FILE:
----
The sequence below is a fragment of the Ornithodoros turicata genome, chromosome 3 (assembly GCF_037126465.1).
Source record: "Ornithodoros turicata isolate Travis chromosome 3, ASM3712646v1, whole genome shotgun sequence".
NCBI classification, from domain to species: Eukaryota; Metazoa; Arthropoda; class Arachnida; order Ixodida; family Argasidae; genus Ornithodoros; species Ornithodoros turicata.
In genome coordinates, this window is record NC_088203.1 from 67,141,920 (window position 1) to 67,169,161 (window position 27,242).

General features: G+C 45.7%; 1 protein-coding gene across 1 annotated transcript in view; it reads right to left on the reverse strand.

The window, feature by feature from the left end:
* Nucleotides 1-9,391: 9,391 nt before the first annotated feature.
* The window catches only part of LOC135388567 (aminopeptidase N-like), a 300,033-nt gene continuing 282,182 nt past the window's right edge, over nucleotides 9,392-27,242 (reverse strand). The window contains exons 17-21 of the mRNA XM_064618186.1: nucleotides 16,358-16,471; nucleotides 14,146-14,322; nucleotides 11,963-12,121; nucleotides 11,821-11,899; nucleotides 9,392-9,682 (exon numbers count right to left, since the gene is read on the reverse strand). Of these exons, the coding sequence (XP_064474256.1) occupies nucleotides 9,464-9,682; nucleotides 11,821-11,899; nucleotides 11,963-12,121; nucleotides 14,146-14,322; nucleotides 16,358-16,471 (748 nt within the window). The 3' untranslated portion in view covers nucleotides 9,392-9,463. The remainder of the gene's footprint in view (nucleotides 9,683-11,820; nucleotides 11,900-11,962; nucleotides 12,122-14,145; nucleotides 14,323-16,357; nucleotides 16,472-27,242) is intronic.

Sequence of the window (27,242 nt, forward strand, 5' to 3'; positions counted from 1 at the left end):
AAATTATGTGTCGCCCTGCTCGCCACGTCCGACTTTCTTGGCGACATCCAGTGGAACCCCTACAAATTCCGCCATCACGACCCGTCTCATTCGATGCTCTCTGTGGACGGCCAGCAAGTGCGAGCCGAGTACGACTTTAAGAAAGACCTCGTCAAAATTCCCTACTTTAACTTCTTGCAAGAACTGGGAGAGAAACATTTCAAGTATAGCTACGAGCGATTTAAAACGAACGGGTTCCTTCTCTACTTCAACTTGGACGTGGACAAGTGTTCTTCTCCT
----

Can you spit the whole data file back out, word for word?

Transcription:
The sequence below is a fragment of the Ornithodoros turicata genome, chromosome 3 (assembly GCF_037126465.1).
Source record: "Ornithodoros turicata isolate Travis chromosome 3, ASM3712646v1, whole genome shotgun sequence".
NCBI classification, from domain to species: Eukaryota; Metazoa; Arthropoda; class Arachnida; order Ixodida; family Argasidae; genus Ornithodoros; species Ornithodoros turicata.
In genome coordinates, this window is record NC_088203.1 from 67,141,920 (window position 1) to 67,169,161 (window position 27,242).

General features: G+C 45.7%; 1 protein-coding gene across 1 annotated transcript in view; it reads right to left on the reverse strand.

The window, feature by feature from the left end:
* Nucleotides 1-9,391: 9,391 nt before the first annotated feature.
* The window catches only part of LOC135388567 (aminopeptidase N-like), a 300,033-nt gene continuing 282,182 nt past the window's right edge, over nucleotides 9,392-27,242 (reverse strand). The window contains exons 17-21 of the mRNA XM_064618186.1: nucleotides 16,358-16,471; nucleotides 14,146-14,322; nucleotides 11,963-12,121; nucleotides 11,821-11,899; nucleotides 9,392-9,682 (exon numbers count right to left, since the gene is read on the reverse strand). Of these exons, the coding sequence (XP_064474256.1) occupies nucleotides 9,464-9,682; nucleotides 11,821-11,899; nucleotides 11,963-12,121; nucleotides 14,146-14,322; nucleotides 16,358-16,471 (748 nt within the window). The 3' untranslated portion in view covers nucleotides 9,392-9,463. The remainder of the gene's footprint in view (nucleotides 9,683-11,820; nucleotides 11,900-11,962; nucleotides 12,122-14,145; nucleotides 14,323-16,357; nucleotides 16,472-27,242) is intronic.

Sequence of the window (27,242 nt, forward strand, 5' to 3'; positions counted from 1 at the left end):
AAATTATGTGTCGCCCTGCTCGCCACGTCCGACTTTCTTGGCGACATCCAGTGGAACCCCTACAAATTCCGCCATCACGACCCGTCTCATTCGATGCTCTCTGTGGACGGCCAGCAAGTGCGAGCCGAGTACGACTTTAAGAAAGACCTCGTCAAAATTCCCTACTTTAACTTCTTGCAAGAACTGGGAGAGAAACATTTCAAGTATAGCTACGAGCGATTTAAAACGAACGGGTTCCTTCTCTACTTCAACTTGGACGTGGACAAGTGTTCTTCTCCT